Meditation on the Drifting Stars
"The ebb and flow of the organic and the absoluteness of the eternal." — Robert Hobbs
Meditation on the Drifting Stars simultaneously conveys the transcendent and literal nature of the universe – what art historian Robert Hobbs identified in the work of Richard Pousette-Dart as “the ebb and flow of the organic and the absoluteness of the eternal.” Painted in 1962-63, it was first exhibited at the Betty Parsons Gallery in 1964 alongside other “celestial” abstractions, including Star Space, Ramapo Sky and Sky Presence, Morning. As Anne Collins Goodyear observes, “Developed during the “space age,” the paintings… both anticipate and encompass the era during which science and technology would vault human beings into the cosmic arena—which Pousette-Dart had already envisioned in his art. His testaments to this vast zone, demarcated perhaps by the sorts of liminal boundaries he intuited in his own work, are not illustrations but highly sensitive recordings that convey the pulsating forces flowing around him. The vibrant surfaces… in which light’s potency and volume clarify themselves.”
Such a harmonious approach in Pousette-Dart’s later works is achieved through a masterful interplay of particulars. The elemental components are multitudinous touches of paint and minute lines of ink placed and layered and combined until paintings and drawings resonate as shimmering, unified statements that, in the words of the artist, are “forever resolving and dissolving, growing and decaying, being born and dying, becoming and disappearing; form perceived through millions of points of light.” Often erroneously tethered to Pointillism, Pousette-Dart’s technique instead is entirely intuitive. A more direct corollary is his life-long engagement with photography, wherein the enlarged granular structure of film reveals that “all form is made up of so many points of light and that everything has a molecular structure. Photography was how I got to the point . . . I’m concerned with form and the nature of light, and I find that I can achieve variations in form through many touches of the brush in a way that I can’t with a single stroke of the brush.”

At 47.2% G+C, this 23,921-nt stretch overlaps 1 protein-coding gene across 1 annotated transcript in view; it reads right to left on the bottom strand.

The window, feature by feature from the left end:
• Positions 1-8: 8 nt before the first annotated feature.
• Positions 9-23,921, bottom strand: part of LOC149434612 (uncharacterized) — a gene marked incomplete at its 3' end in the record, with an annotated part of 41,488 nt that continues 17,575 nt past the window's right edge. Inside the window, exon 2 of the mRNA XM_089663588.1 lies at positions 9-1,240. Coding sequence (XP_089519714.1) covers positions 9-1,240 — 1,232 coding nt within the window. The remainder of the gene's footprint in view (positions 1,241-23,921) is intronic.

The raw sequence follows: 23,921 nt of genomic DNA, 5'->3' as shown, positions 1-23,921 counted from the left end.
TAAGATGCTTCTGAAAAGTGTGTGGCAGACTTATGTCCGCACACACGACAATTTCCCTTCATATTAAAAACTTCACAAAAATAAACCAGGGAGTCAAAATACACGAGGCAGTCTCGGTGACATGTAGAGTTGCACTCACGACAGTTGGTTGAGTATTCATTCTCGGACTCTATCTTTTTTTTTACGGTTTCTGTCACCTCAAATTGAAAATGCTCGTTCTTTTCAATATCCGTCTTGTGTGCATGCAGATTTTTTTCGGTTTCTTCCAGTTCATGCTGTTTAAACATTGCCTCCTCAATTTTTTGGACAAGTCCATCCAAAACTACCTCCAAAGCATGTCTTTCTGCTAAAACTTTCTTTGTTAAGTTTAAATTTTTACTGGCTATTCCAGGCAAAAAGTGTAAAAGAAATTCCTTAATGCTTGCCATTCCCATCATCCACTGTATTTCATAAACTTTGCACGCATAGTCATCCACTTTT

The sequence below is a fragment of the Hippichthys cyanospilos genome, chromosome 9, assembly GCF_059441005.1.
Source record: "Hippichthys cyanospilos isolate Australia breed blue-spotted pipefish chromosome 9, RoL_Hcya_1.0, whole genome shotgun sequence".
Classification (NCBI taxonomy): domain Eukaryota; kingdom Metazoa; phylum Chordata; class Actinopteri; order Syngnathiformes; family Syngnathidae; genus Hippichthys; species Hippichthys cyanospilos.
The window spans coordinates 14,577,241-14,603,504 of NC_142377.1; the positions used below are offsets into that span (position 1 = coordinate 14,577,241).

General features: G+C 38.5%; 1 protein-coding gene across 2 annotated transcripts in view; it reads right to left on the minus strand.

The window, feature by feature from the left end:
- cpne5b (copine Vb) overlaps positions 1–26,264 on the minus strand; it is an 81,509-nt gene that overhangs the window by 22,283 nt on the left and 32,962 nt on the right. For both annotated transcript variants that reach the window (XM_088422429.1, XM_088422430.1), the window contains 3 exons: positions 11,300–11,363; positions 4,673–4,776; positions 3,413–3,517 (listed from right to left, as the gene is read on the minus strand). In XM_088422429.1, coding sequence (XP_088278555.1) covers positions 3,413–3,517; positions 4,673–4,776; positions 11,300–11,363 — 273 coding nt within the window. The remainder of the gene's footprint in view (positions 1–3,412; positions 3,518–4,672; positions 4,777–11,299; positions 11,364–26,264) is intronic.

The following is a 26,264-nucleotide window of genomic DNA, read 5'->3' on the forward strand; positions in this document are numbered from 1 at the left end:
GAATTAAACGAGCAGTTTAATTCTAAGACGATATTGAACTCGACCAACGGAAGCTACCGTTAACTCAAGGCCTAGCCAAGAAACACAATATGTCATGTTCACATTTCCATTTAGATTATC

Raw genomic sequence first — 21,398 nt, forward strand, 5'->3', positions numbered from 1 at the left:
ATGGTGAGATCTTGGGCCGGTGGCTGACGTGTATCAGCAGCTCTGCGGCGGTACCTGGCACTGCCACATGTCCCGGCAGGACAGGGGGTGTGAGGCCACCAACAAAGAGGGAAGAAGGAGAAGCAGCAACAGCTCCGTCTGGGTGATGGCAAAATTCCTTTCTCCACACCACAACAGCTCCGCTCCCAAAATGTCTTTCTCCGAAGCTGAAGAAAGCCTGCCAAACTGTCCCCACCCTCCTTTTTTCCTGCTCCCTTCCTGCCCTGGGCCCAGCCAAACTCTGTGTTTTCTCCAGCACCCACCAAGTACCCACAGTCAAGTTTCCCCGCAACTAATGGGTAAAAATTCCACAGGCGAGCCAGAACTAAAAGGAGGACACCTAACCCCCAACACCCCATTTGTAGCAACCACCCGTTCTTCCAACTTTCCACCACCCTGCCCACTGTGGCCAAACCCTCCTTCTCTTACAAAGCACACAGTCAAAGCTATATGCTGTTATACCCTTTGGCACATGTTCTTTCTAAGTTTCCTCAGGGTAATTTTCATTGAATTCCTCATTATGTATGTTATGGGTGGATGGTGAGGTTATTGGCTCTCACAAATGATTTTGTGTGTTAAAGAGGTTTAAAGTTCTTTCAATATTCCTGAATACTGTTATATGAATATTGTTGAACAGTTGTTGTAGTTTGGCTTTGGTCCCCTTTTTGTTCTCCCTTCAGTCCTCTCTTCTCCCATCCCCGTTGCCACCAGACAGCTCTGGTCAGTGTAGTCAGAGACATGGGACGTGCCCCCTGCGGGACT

Overall, the light-filled Mediation on the Drifting Stars offers multiple vantages to the concept of space: expanding and converging recessional depth, and sweeping cross-sections of infinitude, both observable and seemingly beyond phenomenological measure. As such, the work can on one hand be understood as a space-age landscape, bereft of a earthly horizon line that situates traditional scale and human proportion – and human psyche – within the unfolding expanse. The slight tilt of blue pigment that bisects the overall composition suggests a galaxy viewed from an acute angle, while various small quasar-like embellishments add to the overall astronomical array.
Yet on the other hand, all of Pousette-Dart’s Presence paintings, of which Meditation on the Drifting Stars is in dialogue, emphasize the process of seeing over the simple identification of external references. The viewer is compelled to shift from an analytic, linear mode of consciousness to a sensory mode that is experiential and intuitive. The meditative act of viewing is a mirror to the act of creating the painting out of many thousands of elemental parts: both are durational and unfold over time. Ultimately for Pousette-Dart, harmonious unity is situated in “a balance just on the edge of awareness, the narrow rim between the conscious and subconscious, a balance between expanding and contracting, between silence and sound.”